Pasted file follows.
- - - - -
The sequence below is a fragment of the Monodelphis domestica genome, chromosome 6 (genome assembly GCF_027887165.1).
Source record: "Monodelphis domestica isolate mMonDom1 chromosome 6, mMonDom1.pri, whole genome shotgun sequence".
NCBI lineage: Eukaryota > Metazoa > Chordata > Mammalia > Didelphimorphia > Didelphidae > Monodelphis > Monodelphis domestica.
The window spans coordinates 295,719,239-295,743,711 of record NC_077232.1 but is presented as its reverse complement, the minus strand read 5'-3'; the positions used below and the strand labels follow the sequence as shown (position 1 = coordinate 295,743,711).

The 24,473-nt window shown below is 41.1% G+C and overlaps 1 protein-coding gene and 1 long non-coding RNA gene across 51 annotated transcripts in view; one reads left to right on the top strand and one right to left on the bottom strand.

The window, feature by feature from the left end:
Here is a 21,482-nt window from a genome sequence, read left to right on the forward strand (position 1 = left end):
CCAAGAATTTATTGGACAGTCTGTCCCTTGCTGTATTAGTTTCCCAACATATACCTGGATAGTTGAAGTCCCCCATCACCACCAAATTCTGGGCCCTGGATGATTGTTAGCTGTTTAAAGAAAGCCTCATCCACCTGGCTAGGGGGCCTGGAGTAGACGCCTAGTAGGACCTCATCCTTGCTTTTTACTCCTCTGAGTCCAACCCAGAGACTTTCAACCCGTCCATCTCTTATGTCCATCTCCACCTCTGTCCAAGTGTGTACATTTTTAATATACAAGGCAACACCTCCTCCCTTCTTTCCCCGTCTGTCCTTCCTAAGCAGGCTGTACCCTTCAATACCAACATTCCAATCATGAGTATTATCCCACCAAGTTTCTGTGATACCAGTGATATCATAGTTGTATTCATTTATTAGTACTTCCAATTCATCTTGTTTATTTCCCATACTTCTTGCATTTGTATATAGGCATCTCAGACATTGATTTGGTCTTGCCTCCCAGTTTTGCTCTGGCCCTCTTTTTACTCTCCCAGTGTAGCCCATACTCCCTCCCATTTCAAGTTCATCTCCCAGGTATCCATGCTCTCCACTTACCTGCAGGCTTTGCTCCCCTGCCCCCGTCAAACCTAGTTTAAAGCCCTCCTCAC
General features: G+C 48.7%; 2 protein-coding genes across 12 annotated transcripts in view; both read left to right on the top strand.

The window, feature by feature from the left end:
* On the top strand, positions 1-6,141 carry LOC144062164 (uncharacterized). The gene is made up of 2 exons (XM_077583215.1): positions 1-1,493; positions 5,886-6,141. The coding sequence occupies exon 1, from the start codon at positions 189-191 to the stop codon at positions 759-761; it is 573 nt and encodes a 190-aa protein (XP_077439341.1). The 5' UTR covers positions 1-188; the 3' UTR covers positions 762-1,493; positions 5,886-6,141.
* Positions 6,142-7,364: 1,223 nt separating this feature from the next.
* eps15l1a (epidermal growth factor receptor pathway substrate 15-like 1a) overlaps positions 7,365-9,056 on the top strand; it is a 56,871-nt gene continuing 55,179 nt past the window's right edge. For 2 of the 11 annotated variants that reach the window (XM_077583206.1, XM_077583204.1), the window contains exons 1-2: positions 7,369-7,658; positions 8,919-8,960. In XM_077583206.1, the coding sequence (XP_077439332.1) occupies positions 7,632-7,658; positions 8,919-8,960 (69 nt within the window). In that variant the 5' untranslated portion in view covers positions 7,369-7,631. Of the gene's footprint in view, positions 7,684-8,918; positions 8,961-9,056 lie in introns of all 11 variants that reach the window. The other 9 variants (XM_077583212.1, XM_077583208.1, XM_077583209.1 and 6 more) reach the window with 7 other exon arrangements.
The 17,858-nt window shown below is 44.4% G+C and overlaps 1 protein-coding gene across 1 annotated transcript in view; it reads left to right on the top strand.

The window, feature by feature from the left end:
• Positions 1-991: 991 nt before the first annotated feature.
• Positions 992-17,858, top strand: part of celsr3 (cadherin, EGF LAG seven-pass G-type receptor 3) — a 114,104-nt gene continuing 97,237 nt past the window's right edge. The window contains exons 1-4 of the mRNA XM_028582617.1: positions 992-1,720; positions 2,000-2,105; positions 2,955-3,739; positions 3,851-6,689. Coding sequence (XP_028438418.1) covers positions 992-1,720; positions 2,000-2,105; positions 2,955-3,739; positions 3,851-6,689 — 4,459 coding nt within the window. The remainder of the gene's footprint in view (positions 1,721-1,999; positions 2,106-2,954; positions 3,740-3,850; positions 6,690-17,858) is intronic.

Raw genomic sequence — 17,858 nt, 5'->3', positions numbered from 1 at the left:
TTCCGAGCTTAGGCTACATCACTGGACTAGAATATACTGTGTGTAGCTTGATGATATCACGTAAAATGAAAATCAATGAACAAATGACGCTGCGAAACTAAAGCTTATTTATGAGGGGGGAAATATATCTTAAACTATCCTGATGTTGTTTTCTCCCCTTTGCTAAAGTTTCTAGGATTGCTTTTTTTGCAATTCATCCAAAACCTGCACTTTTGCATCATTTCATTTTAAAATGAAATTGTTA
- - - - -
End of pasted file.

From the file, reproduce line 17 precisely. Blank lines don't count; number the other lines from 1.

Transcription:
• Positions 992-17,858, top strand: part of celsr3 (cadherin, EGF LAG seven-pass G-type receptor 3) — a 114,104-nt gene continuing 97,237 nt past the window's right edge. The window contains exons 1-4 of the mRNA XM_028582617.1: positions 992-1,720; positions 2,000-2,105; positions 2,955-3,739; positions 3,851-6,689. Coding sequence (XP_028438418.1) covers positions 992-1,720; positions 2,000-2,105; positions 2,955-3,739; positions 3,851-6,689 — 4,459 coding nt within the window. The remainder of the gene's footprint in view (positions 1,721-1,999; positions 2,106-2,954; positions 3,740-3,850; positions 6,690-17,858) is intronic.